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More than a Saturday morning

Pledges of service fraternity APO lead a volunteer at PVCC

Members of the University chapter of Alpha Phi Omega — a coed service fraternity — teamed up this past Saturday at the community garden of Piedmont Virginia Community College, marking the culmination of the pledge project for APO’s most recent pledge class.

The PVCC garden opened eight years ago, but proved to be less fruitful than expected. Seasonal issues arise during the summer months, when the largest harvest comes in but fewer students and volunteers are available to harvest crops and deliver them to the community.

Group pledges planned the construction of hoop greenhouses, trellises and tables, as well as the reconstruction of fence and gates, and a renovation of the irrigation system.

“Hopefully, extending the growing season will bring in more PVCC students, U.Va. students, the community and [make the community garden] much more of a hub for everyone to interact through,” said APO pledge master Meghan Smith, a fourth-year College student.

The project aims to instill skills new members can use in continued service within APO and outside the organization.

“We’re giving them a really solid foundation to stand on, but then this is their moment to shine, their moment to go out into the community and do what matters to them, and to show the brotherhood that they have the ability to continue after we graduate and are gone,” Smith said.

APO president Kylene Daily, a fourth-year College student, said the pledge project is also an important annual activity because it coincides with the return of several alumni.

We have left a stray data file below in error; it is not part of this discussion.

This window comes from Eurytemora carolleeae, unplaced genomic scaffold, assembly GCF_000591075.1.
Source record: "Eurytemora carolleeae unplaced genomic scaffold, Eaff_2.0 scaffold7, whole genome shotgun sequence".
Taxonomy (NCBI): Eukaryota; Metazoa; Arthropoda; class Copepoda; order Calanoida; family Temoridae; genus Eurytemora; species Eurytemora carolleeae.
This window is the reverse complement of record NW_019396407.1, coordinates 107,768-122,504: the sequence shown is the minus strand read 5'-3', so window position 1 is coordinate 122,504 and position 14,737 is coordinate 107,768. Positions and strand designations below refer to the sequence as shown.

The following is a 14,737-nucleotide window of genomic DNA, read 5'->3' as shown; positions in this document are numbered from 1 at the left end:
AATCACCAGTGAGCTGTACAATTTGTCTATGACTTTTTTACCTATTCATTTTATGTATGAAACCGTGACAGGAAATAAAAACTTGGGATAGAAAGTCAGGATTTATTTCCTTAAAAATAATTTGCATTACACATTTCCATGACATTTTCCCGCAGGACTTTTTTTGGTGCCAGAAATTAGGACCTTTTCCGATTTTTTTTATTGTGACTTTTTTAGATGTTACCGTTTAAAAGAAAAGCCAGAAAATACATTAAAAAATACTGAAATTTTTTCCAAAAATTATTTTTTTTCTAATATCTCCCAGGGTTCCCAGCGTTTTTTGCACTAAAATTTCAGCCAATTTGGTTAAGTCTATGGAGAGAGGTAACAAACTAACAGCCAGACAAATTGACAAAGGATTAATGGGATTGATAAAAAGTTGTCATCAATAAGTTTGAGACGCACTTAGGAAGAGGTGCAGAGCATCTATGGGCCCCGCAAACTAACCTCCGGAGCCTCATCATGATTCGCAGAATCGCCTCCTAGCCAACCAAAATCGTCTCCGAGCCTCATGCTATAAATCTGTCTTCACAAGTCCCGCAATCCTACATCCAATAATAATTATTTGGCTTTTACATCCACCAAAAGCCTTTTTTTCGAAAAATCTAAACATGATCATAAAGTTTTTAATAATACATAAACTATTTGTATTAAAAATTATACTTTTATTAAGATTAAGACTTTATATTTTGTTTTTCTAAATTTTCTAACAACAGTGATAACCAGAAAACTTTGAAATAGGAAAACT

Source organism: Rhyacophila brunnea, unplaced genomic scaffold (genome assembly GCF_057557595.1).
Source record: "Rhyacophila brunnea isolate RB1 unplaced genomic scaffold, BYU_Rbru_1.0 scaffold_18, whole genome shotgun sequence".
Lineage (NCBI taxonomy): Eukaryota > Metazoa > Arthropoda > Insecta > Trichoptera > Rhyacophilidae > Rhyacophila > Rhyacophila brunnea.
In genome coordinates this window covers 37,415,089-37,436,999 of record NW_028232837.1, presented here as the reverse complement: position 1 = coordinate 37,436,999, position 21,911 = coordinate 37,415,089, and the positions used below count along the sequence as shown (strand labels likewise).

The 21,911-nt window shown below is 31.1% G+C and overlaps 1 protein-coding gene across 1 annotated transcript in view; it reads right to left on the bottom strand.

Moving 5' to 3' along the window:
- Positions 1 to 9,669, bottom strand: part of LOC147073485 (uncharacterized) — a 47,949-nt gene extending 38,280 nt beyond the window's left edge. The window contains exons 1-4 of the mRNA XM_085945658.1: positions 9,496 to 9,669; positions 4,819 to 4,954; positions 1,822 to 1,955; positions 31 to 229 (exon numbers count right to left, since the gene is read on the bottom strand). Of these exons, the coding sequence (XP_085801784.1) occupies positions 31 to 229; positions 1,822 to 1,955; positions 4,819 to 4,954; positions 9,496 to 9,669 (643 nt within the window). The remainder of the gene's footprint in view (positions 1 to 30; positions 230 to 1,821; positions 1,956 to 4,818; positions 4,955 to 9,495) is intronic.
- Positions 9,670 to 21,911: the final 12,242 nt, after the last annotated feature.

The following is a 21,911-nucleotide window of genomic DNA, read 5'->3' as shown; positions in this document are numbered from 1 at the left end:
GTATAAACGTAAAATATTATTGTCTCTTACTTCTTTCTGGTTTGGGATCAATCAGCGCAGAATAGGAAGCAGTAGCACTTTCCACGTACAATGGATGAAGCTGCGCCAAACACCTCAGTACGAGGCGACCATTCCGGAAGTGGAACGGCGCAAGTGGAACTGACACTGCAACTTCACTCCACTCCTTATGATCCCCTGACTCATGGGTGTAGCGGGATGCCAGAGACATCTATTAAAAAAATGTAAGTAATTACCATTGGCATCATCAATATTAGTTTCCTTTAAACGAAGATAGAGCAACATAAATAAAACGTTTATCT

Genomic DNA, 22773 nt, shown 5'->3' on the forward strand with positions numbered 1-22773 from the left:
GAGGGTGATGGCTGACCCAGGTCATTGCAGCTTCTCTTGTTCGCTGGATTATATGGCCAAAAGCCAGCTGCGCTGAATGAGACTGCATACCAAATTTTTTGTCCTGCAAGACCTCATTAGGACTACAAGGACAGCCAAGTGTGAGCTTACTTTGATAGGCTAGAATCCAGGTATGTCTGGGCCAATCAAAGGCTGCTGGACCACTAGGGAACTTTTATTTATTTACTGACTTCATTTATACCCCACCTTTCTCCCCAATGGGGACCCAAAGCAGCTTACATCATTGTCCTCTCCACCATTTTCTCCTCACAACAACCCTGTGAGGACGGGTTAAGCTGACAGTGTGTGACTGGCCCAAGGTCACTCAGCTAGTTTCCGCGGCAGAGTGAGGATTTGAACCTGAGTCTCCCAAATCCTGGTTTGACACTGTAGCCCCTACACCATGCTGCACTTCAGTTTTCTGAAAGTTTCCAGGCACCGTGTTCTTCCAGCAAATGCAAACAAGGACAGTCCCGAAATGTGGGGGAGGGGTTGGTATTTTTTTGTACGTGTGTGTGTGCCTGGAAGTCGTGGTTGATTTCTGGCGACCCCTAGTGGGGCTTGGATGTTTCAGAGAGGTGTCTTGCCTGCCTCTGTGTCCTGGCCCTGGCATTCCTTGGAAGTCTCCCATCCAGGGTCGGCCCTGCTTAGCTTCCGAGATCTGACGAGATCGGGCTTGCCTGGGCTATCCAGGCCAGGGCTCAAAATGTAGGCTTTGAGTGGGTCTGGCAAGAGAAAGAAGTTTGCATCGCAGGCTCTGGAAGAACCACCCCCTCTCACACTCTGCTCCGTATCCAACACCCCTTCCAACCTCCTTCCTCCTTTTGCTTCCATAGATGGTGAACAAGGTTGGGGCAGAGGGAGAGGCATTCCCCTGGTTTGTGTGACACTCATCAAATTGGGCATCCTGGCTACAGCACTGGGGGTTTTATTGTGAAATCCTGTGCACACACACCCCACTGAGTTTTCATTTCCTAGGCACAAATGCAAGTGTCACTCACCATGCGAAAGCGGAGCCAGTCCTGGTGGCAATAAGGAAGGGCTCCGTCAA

“It really just is a great demonstration of how much knowledge there is in APO, how much learning there is as a group, and how much people care about it even after leaving,” she said.

For the group's newest members, the project offers them the opportunity to try their hands at fundraising, communicating with community partners and coordinating with the brotherhood.

“I’m really proud of my pledge class for being able to stick with it and not get too stressed out,” third-year College student Hannah Crockett said. “It’s been a little bit of an anxious time this past week with doing last-minute ordering of supplies and things like that, but I’m really proud of how we’ve worked throughout the semester and I’m excited to see it all pay off.”

APO has a history of working to serve a community beyond the limits of Grounds, and members hope the PVCC project will have lasting benefits for the University and the group's partners in Charlottesville.

“One of the coolest things about APO is that we really make a huge effort to get into the Charlottesville community and communicate with them about what they want and what they want to see change,” said Daily. “[We’re] only here for four years and it matters to me that U.Va. blends into the Charlottesville culture.”

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